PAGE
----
Insider threat: A person that has knowledge of privileged, confidential, operational or technical information that would assist in an attack, or a person with authority to be on site, typically without supervision and possibly with access privileges to restricted areas.

Traditionally, the insider threat would be a person working on site. This could be extended to people, including contractors working off-site with legitimate access to physical security-related systems over the internet.

This term is also shared with the cyber security field.

Layered attack scenario: A combination of methods to achieve the attack mission, typically reflecting the strengths and weakness (vulnerability) in physical security of the targeted site. This scenario is sometimes called a ‘complex’ attack. The attack methodology may more reasonably characterised as a Marauding Terrorist Attack (‘MTA’).

Lone offenders: These individuals often radicalise online and motivated to commit to violence. Without a clear group affiliation or guidance, lone offenders are challenging to identify, investigate, and disrupt (FBI).

A lone offender can also be directed or influenced by a terrorist group and especially a group leader, as seen in many suicide attacks around the world.

The terms ‘lone actor’ and ‘lone wolf’ are sometimes used.

Parked vehicles:  An attack may come from a VBIED which may be underneath or on higher levels (such as within a multi-level carpark) of the property or adjacent to the intended targeted property.

Pattern setting: Routines that are observable (during ‘hostile reconnaissance’) and assessed by terrorists (or other criminals) and exploited during an attack.  Pattern setting of use to terrorists includes security procedures including patrols, cleaner routines, deliveries etc.

Penetrative attack: The use of the front or rear of a vehicle as a ram to breach a perimeter or target premises to get a hostile vehicle to the intended target.

Rehearsal: The process used by terrorists to practice an attack as far as practicable and to gain further knowledge about the security strengths (capabilities) and security weaknesses (vulnerabilities) at the targeted site.

The rehearsal may be used to test assumptions about security integrity (including the displayed vigilance by security officers).

Situational awareness: Being mindful of your surroundings, in particular changes to your surroundings and identifying potential threats and dangerous situations.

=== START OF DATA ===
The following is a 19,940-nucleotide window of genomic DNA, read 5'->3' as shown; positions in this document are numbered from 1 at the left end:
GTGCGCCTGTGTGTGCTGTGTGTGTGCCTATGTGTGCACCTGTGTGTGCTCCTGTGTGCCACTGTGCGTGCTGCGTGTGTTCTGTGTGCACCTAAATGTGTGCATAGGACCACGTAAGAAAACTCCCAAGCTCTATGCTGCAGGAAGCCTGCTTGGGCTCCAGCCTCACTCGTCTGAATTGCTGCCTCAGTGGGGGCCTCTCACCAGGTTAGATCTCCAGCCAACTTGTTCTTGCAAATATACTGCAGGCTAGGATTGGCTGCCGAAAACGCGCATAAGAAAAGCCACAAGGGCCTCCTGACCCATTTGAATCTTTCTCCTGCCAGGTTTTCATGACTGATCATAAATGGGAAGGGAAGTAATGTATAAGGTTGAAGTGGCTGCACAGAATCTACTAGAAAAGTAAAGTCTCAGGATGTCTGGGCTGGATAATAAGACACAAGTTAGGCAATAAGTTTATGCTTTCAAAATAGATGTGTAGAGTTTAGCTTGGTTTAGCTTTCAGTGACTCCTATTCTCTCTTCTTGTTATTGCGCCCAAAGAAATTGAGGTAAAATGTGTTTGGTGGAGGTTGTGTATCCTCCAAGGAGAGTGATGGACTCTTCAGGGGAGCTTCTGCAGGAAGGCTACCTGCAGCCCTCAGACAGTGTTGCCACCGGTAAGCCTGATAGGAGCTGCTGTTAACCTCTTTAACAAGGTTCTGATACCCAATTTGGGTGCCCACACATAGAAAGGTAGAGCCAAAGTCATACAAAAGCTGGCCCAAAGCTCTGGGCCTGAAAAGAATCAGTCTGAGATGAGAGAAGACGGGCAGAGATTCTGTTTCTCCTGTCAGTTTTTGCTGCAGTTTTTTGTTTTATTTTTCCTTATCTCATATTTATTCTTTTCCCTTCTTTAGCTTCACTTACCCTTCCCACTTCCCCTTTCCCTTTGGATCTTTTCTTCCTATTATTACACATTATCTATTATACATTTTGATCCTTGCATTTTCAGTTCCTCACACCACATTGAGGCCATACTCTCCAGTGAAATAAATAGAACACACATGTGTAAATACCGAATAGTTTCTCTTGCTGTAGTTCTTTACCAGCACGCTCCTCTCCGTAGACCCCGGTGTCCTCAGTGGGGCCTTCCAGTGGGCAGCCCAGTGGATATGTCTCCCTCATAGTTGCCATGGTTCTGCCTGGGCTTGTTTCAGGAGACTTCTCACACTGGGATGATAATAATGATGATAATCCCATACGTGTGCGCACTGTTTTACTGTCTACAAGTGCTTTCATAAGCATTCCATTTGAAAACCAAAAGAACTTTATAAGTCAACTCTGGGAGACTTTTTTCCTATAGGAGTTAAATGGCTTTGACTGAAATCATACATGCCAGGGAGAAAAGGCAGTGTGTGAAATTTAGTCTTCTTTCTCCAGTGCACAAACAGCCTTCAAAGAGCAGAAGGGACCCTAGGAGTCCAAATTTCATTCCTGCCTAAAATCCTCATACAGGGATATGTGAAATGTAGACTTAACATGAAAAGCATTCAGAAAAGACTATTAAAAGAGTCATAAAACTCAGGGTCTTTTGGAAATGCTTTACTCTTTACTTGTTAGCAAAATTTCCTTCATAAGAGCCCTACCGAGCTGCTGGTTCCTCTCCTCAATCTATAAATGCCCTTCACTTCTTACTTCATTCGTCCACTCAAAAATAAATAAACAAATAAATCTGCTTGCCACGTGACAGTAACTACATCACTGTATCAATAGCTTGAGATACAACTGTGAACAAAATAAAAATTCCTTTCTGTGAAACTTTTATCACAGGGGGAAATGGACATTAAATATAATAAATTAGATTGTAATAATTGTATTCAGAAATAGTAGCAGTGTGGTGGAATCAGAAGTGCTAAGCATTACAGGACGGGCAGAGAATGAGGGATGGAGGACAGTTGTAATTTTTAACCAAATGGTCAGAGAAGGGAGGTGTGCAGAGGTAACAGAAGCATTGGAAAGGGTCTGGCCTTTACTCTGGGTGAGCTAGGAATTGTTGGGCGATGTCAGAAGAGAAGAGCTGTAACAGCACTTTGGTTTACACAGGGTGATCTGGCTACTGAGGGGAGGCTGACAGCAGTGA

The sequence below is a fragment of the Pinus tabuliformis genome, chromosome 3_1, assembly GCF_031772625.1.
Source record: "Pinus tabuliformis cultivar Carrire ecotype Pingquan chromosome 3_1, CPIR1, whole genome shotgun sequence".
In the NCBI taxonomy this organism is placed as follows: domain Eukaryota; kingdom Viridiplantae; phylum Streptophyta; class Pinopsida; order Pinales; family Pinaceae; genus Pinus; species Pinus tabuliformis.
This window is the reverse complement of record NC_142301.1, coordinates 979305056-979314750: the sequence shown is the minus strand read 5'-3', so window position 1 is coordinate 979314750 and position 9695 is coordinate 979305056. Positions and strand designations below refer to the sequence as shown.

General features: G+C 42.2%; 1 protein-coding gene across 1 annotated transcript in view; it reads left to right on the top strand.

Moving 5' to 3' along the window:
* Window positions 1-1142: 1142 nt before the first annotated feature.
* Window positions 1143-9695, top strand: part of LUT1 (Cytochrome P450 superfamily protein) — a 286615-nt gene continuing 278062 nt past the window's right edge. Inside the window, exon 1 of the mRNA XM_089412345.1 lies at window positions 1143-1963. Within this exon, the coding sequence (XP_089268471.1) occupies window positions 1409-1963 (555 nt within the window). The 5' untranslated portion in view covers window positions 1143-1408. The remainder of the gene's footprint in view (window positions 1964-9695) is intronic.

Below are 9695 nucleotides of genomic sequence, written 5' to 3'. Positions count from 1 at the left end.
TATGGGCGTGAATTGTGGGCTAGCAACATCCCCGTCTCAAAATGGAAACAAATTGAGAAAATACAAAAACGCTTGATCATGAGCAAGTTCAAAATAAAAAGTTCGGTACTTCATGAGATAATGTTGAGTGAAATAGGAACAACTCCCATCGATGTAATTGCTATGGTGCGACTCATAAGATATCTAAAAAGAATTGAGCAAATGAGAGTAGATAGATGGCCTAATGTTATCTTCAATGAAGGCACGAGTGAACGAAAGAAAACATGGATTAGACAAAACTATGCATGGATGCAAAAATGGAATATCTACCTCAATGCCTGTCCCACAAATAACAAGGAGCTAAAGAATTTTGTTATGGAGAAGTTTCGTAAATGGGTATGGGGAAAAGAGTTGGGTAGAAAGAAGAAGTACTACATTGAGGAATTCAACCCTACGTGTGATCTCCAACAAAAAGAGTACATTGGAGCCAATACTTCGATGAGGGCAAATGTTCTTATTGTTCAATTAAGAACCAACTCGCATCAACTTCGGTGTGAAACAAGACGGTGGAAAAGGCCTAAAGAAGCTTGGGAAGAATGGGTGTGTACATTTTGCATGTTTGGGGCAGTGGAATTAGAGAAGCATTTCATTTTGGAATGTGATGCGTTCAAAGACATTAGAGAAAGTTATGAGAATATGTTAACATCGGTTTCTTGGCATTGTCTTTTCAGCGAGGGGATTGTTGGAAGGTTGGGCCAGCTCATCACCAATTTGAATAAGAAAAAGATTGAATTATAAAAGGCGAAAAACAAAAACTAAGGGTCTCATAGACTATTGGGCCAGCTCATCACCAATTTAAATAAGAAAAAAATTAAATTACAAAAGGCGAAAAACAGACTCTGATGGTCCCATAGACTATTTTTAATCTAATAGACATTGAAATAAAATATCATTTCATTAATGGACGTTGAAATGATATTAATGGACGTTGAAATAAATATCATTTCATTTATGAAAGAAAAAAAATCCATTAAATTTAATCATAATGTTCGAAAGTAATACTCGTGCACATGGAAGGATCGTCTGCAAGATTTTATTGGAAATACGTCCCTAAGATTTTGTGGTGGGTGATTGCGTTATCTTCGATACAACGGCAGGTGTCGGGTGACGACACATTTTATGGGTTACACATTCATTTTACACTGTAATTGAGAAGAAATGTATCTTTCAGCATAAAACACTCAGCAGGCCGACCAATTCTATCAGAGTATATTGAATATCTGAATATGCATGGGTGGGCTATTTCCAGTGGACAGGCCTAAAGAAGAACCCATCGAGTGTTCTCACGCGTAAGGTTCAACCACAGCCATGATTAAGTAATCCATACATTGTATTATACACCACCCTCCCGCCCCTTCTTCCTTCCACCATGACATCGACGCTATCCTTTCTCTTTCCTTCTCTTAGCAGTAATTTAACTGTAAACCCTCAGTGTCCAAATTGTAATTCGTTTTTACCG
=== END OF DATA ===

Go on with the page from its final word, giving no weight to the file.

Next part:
Threat actor:  Any person, group, organization, or government that conducts or has intent or has the power to cause, conduct, transmit or support malicious activities.

Vehicle-borne improvised explosive device

(VBIED):    An IED carried on or within a motor vehicle.

Key Points

  • Vehicles are used as weapons to kill multiple people during a single attack and cause life-long trauma for survivors.
  • Vehicles are used because they are inexpensive, sometimes innocuous looking, easily obtained and generally require no additional competencies to operate them.
  • Vehicles are often unnoticeable as a weapon until the vehicle’s first impact.
  • Vehicles used in criminal acts not associated with terrorism can be used as weapons or incidentally cause damage.
  • The society’s fear of vehicle-borne attacks has also impacted on the physical design of many new buildings and the management of precincts and other publicly accessible spaces.
  • Research into hostile vehicle scenarios and risk mitigation has led to the development of standards for equipment, architectural design principles and the published guidance by governments.
  • Typical targeted locations include for example, commercial office buildings, shopping centres, bus passenger shelters, places of worship, military bases as well as open public spaces such as city malls, plazas, promenades, street parades, street festivals and marathon routes. Non-terrorist attacks typically include places like hotels (pubs), inns and truck stop facilities.

Issues and Trends: A Global Broader Context

This session focuses on key practical issues for protective security practitioners.

  • While terrorism attacks using vehicles as a weapon are more common in Europe and the Middle East, it is reasonable to believe that this method of terrorist attack could occur in Australia, New Zealand and other countries in the Asia-Pacific region (for example the 2004 attack on the Australian Embassy in Jakarta, Indonesia).
  • Vehicles as a weapon have been used in Australia for acts of violence not related to terrorism. These typically involve one person, the driver. Other weapons are not typically involved.
  • Vehicles used as a weapon against crowds have been used by perpetrators from a variety of backgrounds, as can be seen by attacks by Islamist terrorists and by racially motivated violence by right wing extremists in the USA in recent years.
  • As an over- simplified observation, terrorists typically, but not always intend to die in this type of attack. This mindset mainly relates to radical Islamist ideology. In the USA this type of attack has involved neo-Nazis and other right-wing extremists. To date, they tend to kill and maim people in crowds without the intention to suicide.